Thursday December 14th, the Federal Communications Commission (FCC) repealed the so-called “net neutrality” regulations put in place by the previous administration. Net neutrality is a principle that treats all internet traffic equally regardless of the source (example: Netflix) or destination (your home or mobile device).
The FCC argued that these regulations were impeding innovation and investment in broadband networks, widening the digital divide. Proponents argue the internet blossomed under light regulations and that more investment, and competition, will follow. Opponents argue broadband providers may become gatekeepers of the internet blocking or throttling specific websites or applications.
The FCC, under the new framework, also requires broadband providers to be transparent regarding how they treat internet traffic. The idea is that consumers unhappy with how their provider is treating internet traffic (including potential additional costs for certain websites and applications) can switch to another provider.
However as of 2016, some neighborhoods (Census tracts) in Indiana have only one fixed broadband provider advertising at least 25 Mbps down and three Mbps up (25/3 for short) making them very vulnerable and at risk of being left behind in this post net neutrality world.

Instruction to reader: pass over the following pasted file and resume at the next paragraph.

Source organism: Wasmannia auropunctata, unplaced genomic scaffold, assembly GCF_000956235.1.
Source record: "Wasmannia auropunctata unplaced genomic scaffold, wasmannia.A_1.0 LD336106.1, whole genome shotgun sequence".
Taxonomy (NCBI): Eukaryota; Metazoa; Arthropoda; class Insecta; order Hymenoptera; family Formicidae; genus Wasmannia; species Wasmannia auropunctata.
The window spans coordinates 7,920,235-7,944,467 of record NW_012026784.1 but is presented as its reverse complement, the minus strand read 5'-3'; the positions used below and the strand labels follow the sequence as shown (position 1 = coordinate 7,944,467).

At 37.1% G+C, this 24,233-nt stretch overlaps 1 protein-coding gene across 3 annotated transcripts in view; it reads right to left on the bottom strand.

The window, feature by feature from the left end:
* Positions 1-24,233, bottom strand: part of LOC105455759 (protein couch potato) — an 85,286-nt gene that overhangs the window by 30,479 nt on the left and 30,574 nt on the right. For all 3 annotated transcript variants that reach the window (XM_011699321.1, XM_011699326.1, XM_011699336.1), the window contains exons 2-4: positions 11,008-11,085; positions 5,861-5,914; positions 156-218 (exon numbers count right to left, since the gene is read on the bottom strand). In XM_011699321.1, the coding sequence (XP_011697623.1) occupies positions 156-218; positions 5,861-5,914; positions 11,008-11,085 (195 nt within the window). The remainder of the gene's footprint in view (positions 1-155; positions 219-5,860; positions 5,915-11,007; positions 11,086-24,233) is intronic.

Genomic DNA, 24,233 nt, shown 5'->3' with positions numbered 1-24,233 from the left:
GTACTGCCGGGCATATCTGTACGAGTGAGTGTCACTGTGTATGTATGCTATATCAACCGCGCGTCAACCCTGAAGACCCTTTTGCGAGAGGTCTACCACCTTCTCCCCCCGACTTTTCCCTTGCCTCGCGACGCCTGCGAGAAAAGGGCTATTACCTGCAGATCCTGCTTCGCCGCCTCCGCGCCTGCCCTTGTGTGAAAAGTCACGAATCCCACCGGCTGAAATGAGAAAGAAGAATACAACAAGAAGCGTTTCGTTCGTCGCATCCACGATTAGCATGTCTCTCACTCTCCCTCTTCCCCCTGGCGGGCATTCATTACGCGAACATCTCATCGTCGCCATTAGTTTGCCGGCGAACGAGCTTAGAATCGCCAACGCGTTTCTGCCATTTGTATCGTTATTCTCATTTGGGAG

The map below, using the latest FCC Form 477 data (December 2016 v1), shows Indiana neighborhoods (gray color) with only one fixed broadband 25/3 providers. These had on average a 2016 population density of 113 people per square mile compared to a population density of 188 for the state. More than half are located in the southern part of the state.
Overall, 579,000 Hoosiers or about 8.8 percent of the total population in the state lived in neighborhoods with only one 25/3 fixed broadband provider. As the post net neutrality world unfolds, these highly vulnerable areas need to be watched closely to avoid leaving them behind.
Source: FCC Form 477 December 2016 v1 dataset
Roberto Gallardo (pronounced GaYardo) is Assistant Director and Community and Regional Economics Specialist at the Purdue Center for Regional Development. He holds an engineering degree, a master's in economic development, and a Ph.D. in Public Policy and Administration. Gallardo has worked with rural communities over the past 13 years conducting local and regional community economic development, including use of technology for development.
He has authored more than 70 articles, including peer-reviewed and news outlets regarding rural trends, socioeconomic analysis, industrial clusters, the digital divide and broadband applications. He is also the author of the book “Responsive Countryside: The Digital Age & Rural Communities,” which highlights a 21st century community development model that helps rural communities transition to, plan for and prosper in the digital age. Dr. Gallardo is a TEDx speaker and his work has been featured in a WIRED magazine article, a MIC.com documentary, and a RFDTV documentary.
Gallardo may be reached at firstname.lastname@example.org or 765-494-3525.